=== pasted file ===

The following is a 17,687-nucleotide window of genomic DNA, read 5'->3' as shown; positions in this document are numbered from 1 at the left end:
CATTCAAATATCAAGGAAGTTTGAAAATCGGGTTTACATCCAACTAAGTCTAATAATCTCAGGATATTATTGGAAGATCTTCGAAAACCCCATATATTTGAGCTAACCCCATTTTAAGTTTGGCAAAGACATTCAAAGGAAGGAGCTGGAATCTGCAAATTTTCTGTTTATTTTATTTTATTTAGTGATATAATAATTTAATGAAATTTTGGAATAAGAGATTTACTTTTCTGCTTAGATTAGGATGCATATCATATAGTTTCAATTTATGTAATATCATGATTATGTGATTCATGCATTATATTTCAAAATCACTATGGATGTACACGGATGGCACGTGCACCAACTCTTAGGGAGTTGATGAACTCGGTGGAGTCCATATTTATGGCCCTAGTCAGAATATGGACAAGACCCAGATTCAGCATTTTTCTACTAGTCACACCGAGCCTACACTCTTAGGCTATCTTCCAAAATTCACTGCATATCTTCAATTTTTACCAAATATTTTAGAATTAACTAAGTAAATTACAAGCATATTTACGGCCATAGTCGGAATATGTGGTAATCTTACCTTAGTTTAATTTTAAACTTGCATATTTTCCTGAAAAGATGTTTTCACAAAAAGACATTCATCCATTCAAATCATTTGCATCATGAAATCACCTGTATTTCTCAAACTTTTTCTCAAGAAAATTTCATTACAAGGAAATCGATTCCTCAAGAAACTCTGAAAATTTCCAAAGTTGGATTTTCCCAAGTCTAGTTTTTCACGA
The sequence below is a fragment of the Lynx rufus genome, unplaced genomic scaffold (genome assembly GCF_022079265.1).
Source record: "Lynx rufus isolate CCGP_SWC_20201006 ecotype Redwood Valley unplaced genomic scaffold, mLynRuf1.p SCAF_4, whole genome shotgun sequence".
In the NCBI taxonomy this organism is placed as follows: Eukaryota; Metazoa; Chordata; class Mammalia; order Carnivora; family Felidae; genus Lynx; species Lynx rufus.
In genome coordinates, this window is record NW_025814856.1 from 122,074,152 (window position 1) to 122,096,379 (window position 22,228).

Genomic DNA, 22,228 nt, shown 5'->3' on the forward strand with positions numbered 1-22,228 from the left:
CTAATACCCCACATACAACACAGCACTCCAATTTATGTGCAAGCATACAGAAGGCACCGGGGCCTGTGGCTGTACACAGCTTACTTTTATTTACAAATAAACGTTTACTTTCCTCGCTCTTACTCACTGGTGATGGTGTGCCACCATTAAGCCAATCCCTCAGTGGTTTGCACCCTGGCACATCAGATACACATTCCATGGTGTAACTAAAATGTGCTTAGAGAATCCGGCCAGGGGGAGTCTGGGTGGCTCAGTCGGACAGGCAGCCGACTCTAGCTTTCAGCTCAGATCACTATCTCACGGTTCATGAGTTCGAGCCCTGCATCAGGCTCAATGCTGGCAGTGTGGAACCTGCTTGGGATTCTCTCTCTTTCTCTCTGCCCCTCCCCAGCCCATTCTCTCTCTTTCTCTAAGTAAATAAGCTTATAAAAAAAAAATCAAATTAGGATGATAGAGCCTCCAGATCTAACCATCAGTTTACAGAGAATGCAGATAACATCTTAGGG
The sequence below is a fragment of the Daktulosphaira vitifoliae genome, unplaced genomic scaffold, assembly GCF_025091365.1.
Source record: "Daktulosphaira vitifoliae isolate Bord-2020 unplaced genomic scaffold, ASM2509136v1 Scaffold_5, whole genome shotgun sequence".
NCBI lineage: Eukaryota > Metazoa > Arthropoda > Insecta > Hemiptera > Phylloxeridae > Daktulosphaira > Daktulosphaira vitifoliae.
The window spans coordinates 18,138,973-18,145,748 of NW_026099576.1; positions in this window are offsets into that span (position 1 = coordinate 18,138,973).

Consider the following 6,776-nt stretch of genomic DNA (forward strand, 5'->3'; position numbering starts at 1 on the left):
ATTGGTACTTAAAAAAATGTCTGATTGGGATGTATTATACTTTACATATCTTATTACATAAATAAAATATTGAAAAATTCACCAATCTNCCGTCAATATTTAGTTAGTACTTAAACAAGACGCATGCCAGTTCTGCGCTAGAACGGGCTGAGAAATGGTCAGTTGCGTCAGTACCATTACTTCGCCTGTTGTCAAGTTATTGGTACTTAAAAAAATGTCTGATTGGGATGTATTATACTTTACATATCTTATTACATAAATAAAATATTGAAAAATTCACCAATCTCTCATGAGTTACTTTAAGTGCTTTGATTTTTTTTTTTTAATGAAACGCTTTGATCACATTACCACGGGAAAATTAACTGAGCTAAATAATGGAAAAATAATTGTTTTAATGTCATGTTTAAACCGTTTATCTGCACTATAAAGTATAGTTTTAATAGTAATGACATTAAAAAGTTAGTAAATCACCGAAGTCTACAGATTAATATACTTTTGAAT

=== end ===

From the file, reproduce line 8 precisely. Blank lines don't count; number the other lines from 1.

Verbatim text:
CTAATACCCCACATACAACACAGCACTCCAATTTATGTGCAAGCATACAGAAGGCACCGGGGCCTGTGGCTGTACACAGCTTACTTTTATTTACAAATAAACGTTTACTTTCCTCGCTCTTACTCACTGGTGATGGTGTGCCACCATTAAGCCAATCCCTCAGTGGTTTGCACCCTGGCACATCAGATACACATTCCATGGTGTAACTAAAATGTGCTTAGAGAATCCGGCCAGGGGGAGTCTGGGTGGCTCAGTCGGACAGGCAGCCGACTCTAGCTTTCAGCTCAGATCACTATCTCACGGTTCATGAGTTCGAGCCCTGCATCAGGCTCAATGCTGGCAGTGTGGAACCTGCTTGGGATTCTCTCTCTTTCTCTCTGCCCCTCCCCAGCCCATTCTCTCTCTTTCTCTAAGTAAATAAGCTTATAAAAAAAAAATCAAATTAGGATGATAGAGCCTCCAGATCTAACCATCAGTTTACAGAGAATGCAGATAACATCTTAGGG